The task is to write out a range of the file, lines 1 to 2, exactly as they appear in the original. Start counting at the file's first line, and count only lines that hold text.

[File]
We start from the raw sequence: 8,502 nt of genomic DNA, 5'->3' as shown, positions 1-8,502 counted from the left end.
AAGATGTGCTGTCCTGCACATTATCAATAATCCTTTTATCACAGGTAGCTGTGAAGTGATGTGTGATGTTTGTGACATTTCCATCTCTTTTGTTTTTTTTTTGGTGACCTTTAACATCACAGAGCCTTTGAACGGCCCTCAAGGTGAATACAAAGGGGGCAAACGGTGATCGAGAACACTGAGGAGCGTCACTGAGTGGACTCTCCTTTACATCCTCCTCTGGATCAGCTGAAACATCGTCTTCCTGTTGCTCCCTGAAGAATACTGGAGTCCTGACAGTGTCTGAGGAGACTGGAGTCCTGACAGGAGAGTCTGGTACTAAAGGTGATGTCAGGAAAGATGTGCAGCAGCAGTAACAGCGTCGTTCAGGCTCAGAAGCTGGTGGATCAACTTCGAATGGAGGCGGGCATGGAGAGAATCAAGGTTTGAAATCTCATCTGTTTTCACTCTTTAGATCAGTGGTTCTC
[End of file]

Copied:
We start from the raw sequence: 8,502 nt of genomic DNA, 5'->3' as shown, positions 1-8,502 counted from the left end.
AAGATGTGCTGTCCTGCACATTATCAATAATCCTTTTATCACAGGTAGCTGTGAAGTGATGTGTGATGTTTGTGACATTTCCATCTCTTTTGTTTTTTTTTTGGTGACCTTTAACATCACAGAGCCTTTGAACGGCCCTCAAGGTGAATACAAAGGGGGCAAACGGTGATCGAGAACACTGAGGAGCGTCACTGAGTGGACTCTCCTTTACATCCTCCTCTGGATCAGCTGAAACATCGTCTTCCTGTTGCTCCCTGAAGAATACTGGAGTCCTGACAGTGTCTGAGGAGACTGGAGTCCTGACAGGAGAGTCTGGTACTAAAGGTGATGTCAGGAAAGATGTGCAGCAGCAGTAACAGCGTCGTTCAGGCTCAGAAGCTGGTGGATCAACTTCGAATGGAGGCGGGCATGGAGAGAATCAAGGTTTGAAATCTCATCTGTTTTCACTCTTTAGATCAGTGGTTCTC